All the courses served at this meal for ten people were inspired by recipes from both Le Champignon Sauvage in Cheltenham and The French Laundry in California. The wines were matched with each course by The Corkscrew Wine Merchants on Chatham Street. As always their research and attention to detail ensured that each wine was the perfect compliment to the food being served (where possible I have linked the wine to their online store).
Upon arrival guests were poured a glass of Dominio de la Vega Cava while they waited to be seated. The sparkling wine accompanied the first course: A Puree of Garden Pea Soup with Truffle Oil, topped with a Parmesan Crisp “lid”, and served with Guinness and Walnut Bread (photos to right show the soup with and without the “lid”).
The next course was a Salad of Petite Summer Tomatoes on a Tomato Coulis, and a Brioche Crouton topped with Vine-ripened Tomato Sorbet and a Garlic Tuile, with Basil Oil Garnish. Made entirely from fruit grown in the Pieropan family vineyard (situated in the Soave Classic Zone in Italy), the 2009 Pieropan Soave had a great depth of fruit on the palate and a long length that was a perfect match for the three different types of tomato served in this course (the photos to the left show it with and without the Garlic Tuile).
The main course consisted of Crisp Belly of Pork with Cauliflower Puree, Tenderheart Brocolli, Morels and Pork Sauce. I needed a wine with a strong depth of flavours and a fine acidity, so I served a 2007 Quinta do Perdigao from Portugal, which balances Tempranillo’s red berry fruits with slight with slight balsamic notes, and the black fruits delivered by the Touriga Nacional.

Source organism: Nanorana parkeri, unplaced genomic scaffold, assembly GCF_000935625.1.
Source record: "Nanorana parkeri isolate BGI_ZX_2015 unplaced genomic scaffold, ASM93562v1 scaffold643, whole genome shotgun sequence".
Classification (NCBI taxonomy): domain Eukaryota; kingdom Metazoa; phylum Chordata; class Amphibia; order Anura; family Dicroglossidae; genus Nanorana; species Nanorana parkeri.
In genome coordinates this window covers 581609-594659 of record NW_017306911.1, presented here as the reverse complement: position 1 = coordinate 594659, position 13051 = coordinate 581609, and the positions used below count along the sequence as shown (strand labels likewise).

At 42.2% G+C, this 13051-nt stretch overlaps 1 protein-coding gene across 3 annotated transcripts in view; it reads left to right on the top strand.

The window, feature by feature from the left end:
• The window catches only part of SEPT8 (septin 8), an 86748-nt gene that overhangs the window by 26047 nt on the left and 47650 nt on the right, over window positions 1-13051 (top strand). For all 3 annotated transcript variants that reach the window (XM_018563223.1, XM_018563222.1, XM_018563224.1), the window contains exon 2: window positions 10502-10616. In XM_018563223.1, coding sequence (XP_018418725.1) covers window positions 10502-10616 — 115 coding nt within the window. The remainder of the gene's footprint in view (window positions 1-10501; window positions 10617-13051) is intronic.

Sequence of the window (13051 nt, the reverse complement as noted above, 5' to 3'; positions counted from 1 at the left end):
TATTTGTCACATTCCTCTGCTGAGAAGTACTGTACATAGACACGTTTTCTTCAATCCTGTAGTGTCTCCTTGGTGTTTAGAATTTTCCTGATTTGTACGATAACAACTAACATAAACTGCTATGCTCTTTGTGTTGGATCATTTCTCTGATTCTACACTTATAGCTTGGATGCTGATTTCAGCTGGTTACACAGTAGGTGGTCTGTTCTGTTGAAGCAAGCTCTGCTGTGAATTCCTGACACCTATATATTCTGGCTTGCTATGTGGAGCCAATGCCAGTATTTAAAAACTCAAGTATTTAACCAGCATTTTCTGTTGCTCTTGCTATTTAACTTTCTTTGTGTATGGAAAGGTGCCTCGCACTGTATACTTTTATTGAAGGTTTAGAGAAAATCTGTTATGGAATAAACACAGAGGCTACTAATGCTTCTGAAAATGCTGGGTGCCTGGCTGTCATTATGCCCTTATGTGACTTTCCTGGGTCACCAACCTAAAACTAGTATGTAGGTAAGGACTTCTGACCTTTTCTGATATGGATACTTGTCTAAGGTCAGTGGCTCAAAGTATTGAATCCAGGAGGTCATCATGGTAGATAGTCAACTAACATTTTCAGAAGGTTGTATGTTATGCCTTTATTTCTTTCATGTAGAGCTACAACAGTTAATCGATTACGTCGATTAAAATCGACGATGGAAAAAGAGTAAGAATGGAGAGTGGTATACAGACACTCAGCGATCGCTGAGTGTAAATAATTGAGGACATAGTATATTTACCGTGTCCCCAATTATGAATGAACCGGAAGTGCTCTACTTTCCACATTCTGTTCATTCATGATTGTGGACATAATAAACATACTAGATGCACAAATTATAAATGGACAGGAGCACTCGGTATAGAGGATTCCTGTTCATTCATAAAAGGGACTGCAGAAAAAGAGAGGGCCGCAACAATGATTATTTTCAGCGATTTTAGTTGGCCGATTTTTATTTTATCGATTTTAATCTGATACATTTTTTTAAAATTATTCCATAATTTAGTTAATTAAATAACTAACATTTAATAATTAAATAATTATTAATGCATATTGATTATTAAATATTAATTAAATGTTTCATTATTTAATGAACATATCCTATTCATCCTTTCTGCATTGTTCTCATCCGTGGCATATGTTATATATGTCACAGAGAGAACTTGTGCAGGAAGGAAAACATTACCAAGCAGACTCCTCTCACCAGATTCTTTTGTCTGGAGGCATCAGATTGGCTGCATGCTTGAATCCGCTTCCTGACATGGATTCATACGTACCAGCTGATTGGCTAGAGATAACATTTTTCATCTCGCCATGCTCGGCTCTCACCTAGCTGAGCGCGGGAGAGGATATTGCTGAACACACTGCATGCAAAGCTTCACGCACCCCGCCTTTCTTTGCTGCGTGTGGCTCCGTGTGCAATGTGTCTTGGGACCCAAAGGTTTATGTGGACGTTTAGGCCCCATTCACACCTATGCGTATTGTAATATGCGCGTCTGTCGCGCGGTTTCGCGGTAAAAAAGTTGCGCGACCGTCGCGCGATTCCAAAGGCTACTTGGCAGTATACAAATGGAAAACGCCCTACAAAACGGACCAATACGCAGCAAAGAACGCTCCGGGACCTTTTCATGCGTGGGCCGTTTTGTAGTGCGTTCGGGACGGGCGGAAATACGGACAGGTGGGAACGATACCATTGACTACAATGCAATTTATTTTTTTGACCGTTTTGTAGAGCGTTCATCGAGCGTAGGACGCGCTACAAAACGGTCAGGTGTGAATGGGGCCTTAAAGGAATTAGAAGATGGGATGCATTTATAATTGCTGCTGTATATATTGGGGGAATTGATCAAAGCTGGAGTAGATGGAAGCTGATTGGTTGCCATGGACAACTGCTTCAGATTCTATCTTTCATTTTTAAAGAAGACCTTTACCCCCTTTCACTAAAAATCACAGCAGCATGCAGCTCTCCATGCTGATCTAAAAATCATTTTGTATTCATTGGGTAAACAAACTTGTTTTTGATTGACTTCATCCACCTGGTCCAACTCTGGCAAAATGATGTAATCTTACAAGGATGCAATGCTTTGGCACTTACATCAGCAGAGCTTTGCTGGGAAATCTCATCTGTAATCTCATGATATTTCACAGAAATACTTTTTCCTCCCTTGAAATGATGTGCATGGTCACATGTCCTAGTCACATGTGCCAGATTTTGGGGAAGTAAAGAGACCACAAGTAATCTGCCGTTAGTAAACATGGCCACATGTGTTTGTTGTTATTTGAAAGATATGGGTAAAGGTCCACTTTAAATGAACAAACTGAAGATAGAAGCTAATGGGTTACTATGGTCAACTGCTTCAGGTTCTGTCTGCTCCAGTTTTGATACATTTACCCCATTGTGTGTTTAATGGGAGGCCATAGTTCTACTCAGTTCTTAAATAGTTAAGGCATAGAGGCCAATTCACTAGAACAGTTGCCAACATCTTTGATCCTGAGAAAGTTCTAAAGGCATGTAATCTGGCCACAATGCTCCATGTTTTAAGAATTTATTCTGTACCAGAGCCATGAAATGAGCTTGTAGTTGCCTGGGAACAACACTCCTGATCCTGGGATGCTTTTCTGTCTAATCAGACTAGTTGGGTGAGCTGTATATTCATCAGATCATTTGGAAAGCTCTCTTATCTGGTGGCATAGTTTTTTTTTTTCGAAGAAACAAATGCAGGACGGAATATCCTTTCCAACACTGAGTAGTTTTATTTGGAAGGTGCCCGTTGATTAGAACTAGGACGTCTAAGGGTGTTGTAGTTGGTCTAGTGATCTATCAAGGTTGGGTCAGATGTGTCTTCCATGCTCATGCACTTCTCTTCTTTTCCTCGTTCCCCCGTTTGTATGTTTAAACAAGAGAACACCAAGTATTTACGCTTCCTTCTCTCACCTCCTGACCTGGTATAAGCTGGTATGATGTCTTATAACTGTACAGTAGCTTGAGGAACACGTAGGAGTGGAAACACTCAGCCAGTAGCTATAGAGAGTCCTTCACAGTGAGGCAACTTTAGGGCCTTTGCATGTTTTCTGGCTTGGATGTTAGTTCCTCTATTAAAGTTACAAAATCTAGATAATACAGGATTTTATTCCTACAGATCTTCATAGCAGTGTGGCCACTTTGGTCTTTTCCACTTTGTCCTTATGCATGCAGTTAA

For dessert I served a Chocolate and Coriander Tart with Lexia Raisin Ice-Cream. Lexia Raisins are very difficult to track down at this time of year (I think I bought the last packet in Dublin!) but they are so much more juicy and succulent then normal raisins, especially when soaked first in a rum syrup to let them swell up before adding to the churned ice-cream. Made from low-yielding Grenache grapes, the 2008 Pietru Geraud Banyuls Rimage I served with this course has a powerful and intense nose of wild strawberry and raspberry, with a rich, velvety palate.
To finish the meal, the cheese course consisted of slices of Mature Comte, served over a Spiced Carrot Salad on a Golden Raisin Puree, alongside a Carrot Powder. The Comte was 16-24 months matured, and the Spiced Carrot Salad included an intense Carrot Reduction. The wine to accompany this dish is a 1997 Castelhinho LBV Port, a traditional LBV who’s palate is dense, pleasingly sweet and extremely long.
A dish I am planning for the end of the week has brioche as one it’s main ingredients, so I experimented with a brioche recipe over the weekend to make sure I can get it right when I need to make it again.
Darina Allen’s Ballymaloe Cookery Course cookbook is my go-to book whenever I need a straight-forward recipe. Using her ingredients and instructions as a template, I dissolved 7g dried yeast with 25g caster sugar in 30ml of tepid water. I added 2 beaten eggs and poured everything into the mixing bowl of an electric mixer. I sieved in 225g of strong white flour and a pinch of salt, and mixed it to a stiff dough with the dough hook on the mixer. When it was smooth I added 112g of soft unsalted butter, in small pieces bit by bit, until it was consistently mixed. It was quick sticky at this stage, and I placed it in an oiled bowl overnight in the fridge.
Traditionally brioche is baked in fluted tins, but I was making mine in a standard loaf tin. I preheated the oven to 180degC and lightly kneaded the dough. I formed it into a rough rectangle and put it into the well-buttered loaf tin, brushing it with a beaten egg. It needs to be left somewhere warm to prove until double in size. Once it has done this gently brush the loaf again with the egg wash and cook in the oven for about half an hour, until a skewer inserted into the centre comes out clean.
While the brioche is at it’s tastiest served freshly warm with butter and jam, the following day I cut the leftovers into slices, and grated a 100g bar of chocolate between three of the slices. I put another slice on top of the chocolate to form a sandwich, and grilled them on a hot griddle pan on both sides until the chocolate had melted. You need to be careful turning the sandwich halfway as the unmelted chocolate will fall out the side!